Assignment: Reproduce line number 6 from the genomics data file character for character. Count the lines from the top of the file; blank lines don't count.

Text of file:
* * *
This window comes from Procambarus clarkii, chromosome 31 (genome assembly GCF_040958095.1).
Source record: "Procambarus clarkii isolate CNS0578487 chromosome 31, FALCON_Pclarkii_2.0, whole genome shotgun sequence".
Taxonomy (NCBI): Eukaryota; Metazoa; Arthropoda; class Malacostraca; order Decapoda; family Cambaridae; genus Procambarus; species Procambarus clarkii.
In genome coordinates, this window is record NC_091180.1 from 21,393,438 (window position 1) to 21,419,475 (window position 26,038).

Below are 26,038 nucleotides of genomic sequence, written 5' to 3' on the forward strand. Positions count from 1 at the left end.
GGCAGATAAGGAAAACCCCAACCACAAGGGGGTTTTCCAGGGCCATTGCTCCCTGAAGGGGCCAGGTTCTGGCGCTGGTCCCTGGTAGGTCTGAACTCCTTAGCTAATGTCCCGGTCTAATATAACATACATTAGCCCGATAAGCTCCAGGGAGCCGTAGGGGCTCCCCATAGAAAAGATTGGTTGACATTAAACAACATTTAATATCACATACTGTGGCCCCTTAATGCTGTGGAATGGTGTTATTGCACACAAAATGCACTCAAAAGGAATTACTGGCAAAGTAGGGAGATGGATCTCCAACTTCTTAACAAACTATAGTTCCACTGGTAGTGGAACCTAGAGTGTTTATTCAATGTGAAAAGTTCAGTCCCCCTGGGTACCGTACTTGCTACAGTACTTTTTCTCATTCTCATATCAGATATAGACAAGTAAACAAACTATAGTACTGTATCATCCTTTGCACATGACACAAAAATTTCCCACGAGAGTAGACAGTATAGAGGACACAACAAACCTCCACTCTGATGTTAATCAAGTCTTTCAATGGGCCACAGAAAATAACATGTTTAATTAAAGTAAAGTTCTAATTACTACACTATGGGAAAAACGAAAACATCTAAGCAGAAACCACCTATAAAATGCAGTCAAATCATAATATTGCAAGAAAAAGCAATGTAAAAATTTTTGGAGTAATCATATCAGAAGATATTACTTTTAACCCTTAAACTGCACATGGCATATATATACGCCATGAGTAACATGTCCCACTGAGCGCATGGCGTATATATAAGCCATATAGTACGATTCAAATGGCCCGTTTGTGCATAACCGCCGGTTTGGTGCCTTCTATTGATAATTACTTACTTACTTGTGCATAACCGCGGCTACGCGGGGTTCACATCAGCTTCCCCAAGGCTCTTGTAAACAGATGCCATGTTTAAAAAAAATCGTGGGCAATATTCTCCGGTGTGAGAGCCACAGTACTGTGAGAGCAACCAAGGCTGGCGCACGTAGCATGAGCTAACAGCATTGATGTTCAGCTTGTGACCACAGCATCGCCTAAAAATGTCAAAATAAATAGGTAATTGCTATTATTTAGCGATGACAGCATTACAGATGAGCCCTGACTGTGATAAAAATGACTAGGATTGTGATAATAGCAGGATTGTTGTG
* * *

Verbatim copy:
GGCAGATAAGGAAAACCCCAACCACAAGGGGGTTTTCCAGGGCCATTGCTCCCTGAAGGGGCCAGGTTCTGGCGCTGGTCCCTGGTAGGTCTGAACTCCTTAGCTAATGTCCCGGTCTAATATAACATACATTAGCCCGATAAGCTCCAGGGAGCCGTAGGGGCTCCCCATAGAAAAGATTGGTTGACATTAAACAACATTTAATATCACATACTGTGGCCCCTTAATGCTGTGGAATGGTGTTATTGCACACAAAATGCACTCAAAAGGAATTACTGGCAAAGTAGGGAGATGGATCTCCAACTTCTTAACAAACTATAGTTCCACTGGTAGTGGAACCTAGAGTGTTTATTCAATGTGAAAAGTTCAGTCCCCCTGGGTACCGTACTTGCTACAGTACTTTTTCTCATTCTCATATCAGATATAGACAAGTAAACAAACTATAGTACTGTATCATCCTTTGCACATGACACAAAAATTTCCCACGAGAGTAGACAGTATAGAGGACACAACAAACCTCCACTCTGATGTTAATCAAGTCTTTCAATGGGCCACAGAAAATAACATGTTTAATTAAAGTAAAGTTCTAATTACTACACTATGGGAAAAACGAAAACATCTAAGCAGAAACCACCTATAAAATGCAGTCAAATCATAATATTGCAAGAAAAAGCAATGTAAAAATTTTTGGAGTAATCATATCAGAAGATATTACTTTTAACCCTTAAACTGCACATGGCATATATATACGCCATGAGTAACATGTCCCACTGAGCGCATGGCGTATATATAAGCCATATAGTACGATTCAAATGGCCCGTTTGTGCATAACCGCCGGTTTGGTGCCTTCTATTGATAATTACTTACTTACTTGTGCATAACCGCGGCTACGCGGGGTTCACATCAGCTTCCCCAAGGCTCTTGTAAACAGATGCCATGTTTAAAAAAAATCGTGGGCAATATTCTCCGGTGTGAGAGCCACAGTACTGTGAGAGCAACCAAGGCTGGCGCACGTAGCATGAGCTAACAGCATTGATGTTCAGCTTGTGACCACAGCATCGCCTAAAAATGTCAAAATAAATAGGTAATTGCTATTATTTAGCGATGACAGCATTACAGATGAGCCCTGACTGTGATAAAAATGACTAGGATTGTGATAATAGCAGGATTGTTGTG